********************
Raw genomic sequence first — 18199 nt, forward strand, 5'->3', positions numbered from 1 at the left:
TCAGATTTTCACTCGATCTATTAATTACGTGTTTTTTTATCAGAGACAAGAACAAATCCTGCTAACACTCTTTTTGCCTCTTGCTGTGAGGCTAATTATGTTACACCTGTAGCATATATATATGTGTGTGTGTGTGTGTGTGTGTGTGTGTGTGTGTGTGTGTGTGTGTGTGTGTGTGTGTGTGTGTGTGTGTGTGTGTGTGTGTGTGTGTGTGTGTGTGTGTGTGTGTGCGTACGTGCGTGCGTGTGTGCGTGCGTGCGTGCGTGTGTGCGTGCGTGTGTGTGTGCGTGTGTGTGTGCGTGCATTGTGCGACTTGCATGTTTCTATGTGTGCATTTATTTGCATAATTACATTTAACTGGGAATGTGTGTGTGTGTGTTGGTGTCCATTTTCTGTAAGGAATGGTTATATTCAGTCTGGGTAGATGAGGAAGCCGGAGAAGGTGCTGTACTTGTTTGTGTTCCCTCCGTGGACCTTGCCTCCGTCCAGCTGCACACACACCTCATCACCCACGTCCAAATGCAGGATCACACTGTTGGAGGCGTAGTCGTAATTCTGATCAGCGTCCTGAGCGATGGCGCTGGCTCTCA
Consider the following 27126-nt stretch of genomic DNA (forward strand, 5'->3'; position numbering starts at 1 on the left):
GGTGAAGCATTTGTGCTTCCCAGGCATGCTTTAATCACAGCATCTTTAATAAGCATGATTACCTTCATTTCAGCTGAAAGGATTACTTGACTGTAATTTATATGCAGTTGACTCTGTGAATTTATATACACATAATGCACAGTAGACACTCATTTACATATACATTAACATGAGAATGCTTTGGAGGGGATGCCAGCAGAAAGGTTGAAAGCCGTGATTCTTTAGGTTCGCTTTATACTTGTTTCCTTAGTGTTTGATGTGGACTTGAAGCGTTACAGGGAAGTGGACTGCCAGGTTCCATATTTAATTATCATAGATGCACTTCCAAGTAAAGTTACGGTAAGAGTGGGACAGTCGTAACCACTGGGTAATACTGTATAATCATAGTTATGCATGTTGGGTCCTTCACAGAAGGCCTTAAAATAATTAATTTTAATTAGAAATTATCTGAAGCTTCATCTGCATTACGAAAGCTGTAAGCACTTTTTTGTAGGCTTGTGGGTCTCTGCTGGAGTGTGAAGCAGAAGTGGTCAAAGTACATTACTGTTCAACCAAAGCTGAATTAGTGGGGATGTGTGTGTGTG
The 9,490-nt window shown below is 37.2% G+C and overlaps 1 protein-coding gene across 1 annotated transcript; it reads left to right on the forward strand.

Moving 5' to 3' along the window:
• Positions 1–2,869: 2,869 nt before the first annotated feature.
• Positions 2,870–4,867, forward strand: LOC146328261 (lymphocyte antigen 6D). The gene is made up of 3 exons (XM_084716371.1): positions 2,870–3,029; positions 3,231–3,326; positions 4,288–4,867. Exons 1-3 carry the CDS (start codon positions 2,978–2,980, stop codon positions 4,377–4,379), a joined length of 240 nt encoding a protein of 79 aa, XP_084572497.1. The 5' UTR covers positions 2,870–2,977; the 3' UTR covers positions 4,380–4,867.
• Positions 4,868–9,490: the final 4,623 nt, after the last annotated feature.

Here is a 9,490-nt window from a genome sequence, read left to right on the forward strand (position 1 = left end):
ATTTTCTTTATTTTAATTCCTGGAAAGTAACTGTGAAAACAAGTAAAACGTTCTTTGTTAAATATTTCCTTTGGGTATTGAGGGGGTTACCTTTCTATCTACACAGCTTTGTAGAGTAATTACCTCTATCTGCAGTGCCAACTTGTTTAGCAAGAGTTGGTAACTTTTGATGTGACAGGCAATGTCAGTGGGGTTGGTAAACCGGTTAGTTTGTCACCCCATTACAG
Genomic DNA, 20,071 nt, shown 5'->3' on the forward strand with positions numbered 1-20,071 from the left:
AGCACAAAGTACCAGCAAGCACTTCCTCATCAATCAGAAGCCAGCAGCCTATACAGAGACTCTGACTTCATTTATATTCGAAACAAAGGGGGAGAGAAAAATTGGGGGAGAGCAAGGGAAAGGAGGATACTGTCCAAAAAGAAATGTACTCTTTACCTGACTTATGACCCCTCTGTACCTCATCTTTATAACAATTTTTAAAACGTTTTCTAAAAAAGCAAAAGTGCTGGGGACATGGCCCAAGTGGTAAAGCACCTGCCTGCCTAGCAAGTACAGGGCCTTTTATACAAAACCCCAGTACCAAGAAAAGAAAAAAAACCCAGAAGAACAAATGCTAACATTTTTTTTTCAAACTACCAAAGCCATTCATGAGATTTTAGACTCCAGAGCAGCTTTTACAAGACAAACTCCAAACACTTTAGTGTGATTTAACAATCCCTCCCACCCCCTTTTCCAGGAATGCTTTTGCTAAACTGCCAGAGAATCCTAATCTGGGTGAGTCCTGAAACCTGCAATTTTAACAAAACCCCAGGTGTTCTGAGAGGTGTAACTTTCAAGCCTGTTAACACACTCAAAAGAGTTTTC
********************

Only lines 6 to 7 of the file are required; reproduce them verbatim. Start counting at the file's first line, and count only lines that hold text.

Moving 5' to 3' along the window:
• Positions 1–2,869: 2,869 nt before the first annotated feature.